[Hong Kong] If you are looking for the most characteristic and photogenic Starbucks in the world, you may want to make your way to Hong Kong’s Bing Sutt at Duddell Street.

After all, this Starbucks which pays homage to the 1950s Hong Kong arts and culture, is a collaboration with Douglas Young’s unique concept store GOD. For those unaware, it does not mean LORD, but actually Goods of Desire – known for their retro, humorous and Eastern take on lifestyle products.

Finding this Starbucks Concept Store is not too difficult, only about a 10 minute walk from Central MTR, a corner away from the luxurious brands shopping. If you are a Starbucks fan, it makes it all worthwhile.

Oh, the shop is divided into two halves – the Western side and the Hong Kong side. At the entrance side, you get the ordering counter with typical Starbucks décor and seats. Very amusingly, I noticed that all the Westerners were sitting at this part of the café. None of the ‘gwai lo’ were on the other side.

Then, the thrill begins: Over the top décor, tiled floors, signatures in traditional Chinese writing, fake bird cages on the ceiling, old toys in the glass cabinet, retro movie posters, and wooden sitting booths like how a traditional Hong Kong café looks like. Except that it is all recreated.

And on this side, all Asians – Filipino domestic workers holding a meeting, ladies for a morning tea, and an occasional tourist like myself.

Even the food offered had some East-West fusion twist: Rustic Bun and Thick Cut Butter (HKD$13), Coffee Paper Cake (HKD$13) and Coffee Egg Tart (HKD$10). Okay, taste wise, the re-creations were not very impressive and I would rather head over to nearby Lan Fang Yuan for their buns anytime.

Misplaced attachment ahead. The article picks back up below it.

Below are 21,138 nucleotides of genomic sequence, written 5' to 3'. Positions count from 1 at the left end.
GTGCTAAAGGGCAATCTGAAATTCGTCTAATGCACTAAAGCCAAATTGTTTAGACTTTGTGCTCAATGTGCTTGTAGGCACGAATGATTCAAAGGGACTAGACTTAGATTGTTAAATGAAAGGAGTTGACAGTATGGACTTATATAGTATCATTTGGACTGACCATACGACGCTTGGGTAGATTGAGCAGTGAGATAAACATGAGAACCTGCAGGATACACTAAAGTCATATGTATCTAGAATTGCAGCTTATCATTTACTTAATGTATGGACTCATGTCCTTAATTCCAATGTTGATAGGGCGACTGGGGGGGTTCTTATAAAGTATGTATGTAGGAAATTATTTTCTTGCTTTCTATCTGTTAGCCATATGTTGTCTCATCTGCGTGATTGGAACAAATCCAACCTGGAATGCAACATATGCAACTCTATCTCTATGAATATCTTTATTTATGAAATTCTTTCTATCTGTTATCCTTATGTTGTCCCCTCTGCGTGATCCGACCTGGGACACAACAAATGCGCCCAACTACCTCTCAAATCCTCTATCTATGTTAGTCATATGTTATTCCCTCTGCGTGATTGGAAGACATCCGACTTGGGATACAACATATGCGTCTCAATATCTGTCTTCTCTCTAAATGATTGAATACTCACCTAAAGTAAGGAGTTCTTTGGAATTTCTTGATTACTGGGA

Drinks were standard Starbucks fare, with an Asian Dolce Latte special. If also they could conceive the traditional Hong Kong silk stocking milk tea as well.

Bing Sutt – The Starbucks Concept Store
Shop M2, Mezzanine Floor, Baskerville House, 13 Duddell Street, Central (10 walk from Central MTR),
Tel: +852 2523 5685 Email: party@coffee-concepts.com

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  1. Absolutely correct. I used to go to that building often and always stayed to write in Bing Sutt, so I know it well.This is the most memorable Starbucks I’ve ever encountered, including stores in Europe, Seattle, and all over Asia. Accolades to the company for having the guts to experiment here. Collaboration with designers is something I think they’ve tried elsewhere, but this one ties directly into Hong Kong local identity. Bing Sutt is all about nostalgia for a lost Hong Kong, the Hong Kong of the 60s and 70s when things in retrospect appear so much simpler. They weren’t, but memory is funny.

    I would draw attention to the large black and white photograph from the 50s (30s? 40s?) hanging on the wall in the “normal” side of the store (standard Starbucks furniture). This shows the steps outside on Duddel. These steps still exist. They’ve become something of a tourist and wedding photo spot, as has Bing Sutt itself. This photo encapsulates so much of a lost Hong Kong: people in suits or Chinese dress, some men in hats, slicked-back hair, workers’ t-shirts and cotton pants, wealthy tai-taus passing by amahs carrying . Going up and down stairs, such a common, urban action, one that reveals the mixing, the vibrancy of street life in Hong Kong.

    • Hi Edward, thank you sharing. I found this Starbucks fascinating. Truth be told, I am not their biggest fan, but liked that there was a real attempt to incorporate the local culture into what they are doing. Stepping into that space felt magical the first time, almost like entering a movie set. I remember those steps, and climbing them. Guess they do mean a lot to HongKonger. Then I wonder about my own country, fast developing, and if those ‘steps’ would still last.


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